There is always a problem with global intervention in the sovereign affairs of a nation. It is of even more concern if that nation actively encourages it.
The Welsh Government when it launched its White Paper in respect of the Sustainable Development Bill, sought to ensure that sustainable development is at the heart of everything they do. They saw a Sustainable Development Bill as the next stage in their devolution journey, setting out in legislation the delivery of a governance framework for a sustainable Wales and the strategic direction for sustainable development ensuring decisions taken demonstrate real outcomes.
Looking behind this rhetoric and deeper into the details the truth is quite bizarre. When the Welsh Government mentions Sustainable Development (SD) it is from their definition of it, skewed in favour of social justice and the environment. I refer to the earlier Welsh definition which leads to erroneous thinking that the economy is outside SD. The first part of the original Welsh definition is acceptable:
‘sustainable development’ is the enhancement of the economic, social and environmental well being of people and communities, achieving a better quality of life for our own and future generations.
But the second part which qualified it was not:
in ways which:
promote social justice and equality of opportunity, and;
enhance the natural and cultural environment and respect its limits using only our fair share of the earth’s resources and sustaining our cultural legacy
The bias in Wales came from stakeholder groups promoting the environmental signing up to the United Nations Agenda 21 and the associated Summits. Agenda 21 is in effect the vehicle for social justice and the global redistribution of wealth based upon migration and cap-in-trade i.e. using climate change and the environment as a means of taxing wealth, either directly or indirectly. Wales sought to be legally fettered by environmental policy under the banner of Sustainable Development.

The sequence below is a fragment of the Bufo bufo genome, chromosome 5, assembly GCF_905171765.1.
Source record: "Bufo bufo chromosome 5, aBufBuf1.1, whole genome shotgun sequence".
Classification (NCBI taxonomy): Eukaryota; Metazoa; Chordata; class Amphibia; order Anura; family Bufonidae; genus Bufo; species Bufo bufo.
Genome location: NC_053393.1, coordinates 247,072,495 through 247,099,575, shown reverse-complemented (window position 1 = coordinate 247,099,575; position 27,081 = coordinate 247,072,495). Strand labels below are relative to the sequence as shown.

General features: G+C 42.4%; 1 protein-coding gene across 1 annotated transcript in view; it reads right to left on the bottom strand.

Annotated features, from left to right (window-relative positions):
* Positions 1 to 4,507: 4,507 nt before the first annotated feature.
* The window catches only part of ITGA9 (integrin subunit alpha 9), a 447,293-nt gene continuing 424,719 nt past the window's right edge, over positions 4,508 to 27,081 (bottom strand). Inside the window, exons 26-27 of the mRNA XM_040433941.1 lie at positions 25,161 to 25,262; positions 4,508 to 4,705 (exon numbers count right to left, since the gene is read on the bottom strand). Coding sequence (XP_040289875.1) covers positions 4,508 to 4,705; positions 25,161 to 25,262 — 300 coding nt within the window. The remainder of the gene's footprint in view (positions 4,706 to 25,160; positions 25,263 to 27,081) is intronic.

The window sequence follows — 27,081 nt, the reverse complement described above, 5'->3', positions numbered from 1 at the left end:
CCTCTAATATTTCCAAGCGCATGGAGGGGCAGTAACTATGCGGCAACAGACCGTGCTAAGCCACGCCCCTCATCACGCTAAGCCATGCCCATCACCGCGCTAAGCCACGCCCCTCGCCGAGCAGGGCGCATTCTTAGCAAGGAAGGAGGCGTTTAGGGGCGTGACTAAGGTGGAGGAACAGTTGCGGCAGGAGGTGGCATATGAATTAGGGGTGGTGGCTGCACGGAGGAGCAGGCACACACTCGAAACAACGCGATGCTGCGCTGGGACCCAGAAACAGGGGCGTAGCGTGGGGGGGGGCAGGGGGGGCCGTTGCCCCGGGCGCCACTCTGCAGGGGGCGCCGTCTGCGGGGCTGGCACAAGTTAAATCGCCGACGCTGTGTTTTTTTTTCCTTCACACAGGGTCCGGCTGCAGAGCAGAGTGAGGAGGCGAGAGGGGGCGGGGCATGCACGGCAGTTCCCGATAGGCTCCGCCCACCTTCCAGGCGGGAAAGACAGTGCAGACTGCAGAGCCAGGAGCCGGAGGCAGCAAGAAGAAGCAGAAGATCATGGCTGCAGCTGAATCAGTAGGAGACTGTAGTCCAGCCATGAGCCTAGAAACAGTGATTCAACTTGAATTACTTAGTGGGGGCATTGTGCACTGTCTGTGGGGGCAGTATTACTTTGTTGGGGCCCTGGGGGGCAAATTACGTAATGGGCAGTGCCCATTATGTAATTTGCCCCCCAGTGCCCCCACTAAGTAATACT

Change in Direction
Actually, at the Bill stage they realised that what they were proposing did not align with a balanced view of the sustainable development at all. So they changed the name of the Bill from Sustainable Development and changed the operating Welsh Government Department – away from Planning. It is still considered as part of planning reform but by the back door.
A Framework for Pro-Environmental Behaviours
The Welsh Government have the principles of global Sustainable Development as policy in the document ‘Planning Policy Wales – One Wales, One Planet’ aligning, not with national or local sustainable issues, but with Agenda 21.
National and local policies of social, economic and environmental well-being are well catered for in our democratic system and do not need the excesses of global Agenda 21. In having its own law-making powers, Wales proposed to enforce an environmental bias making it legally binding in respect of all facets of public life.
The EU signed up to Agenda 21 and it has an arm, ‘Inspire’, to promote changes in behaviour and attitudes positively in favour of the environment; England falls within the EU embrace in this area. This Bill sought a Welsh body with legislated powers to advise on and monitor the promotion of the principles within Agenda 21, particularly the environment.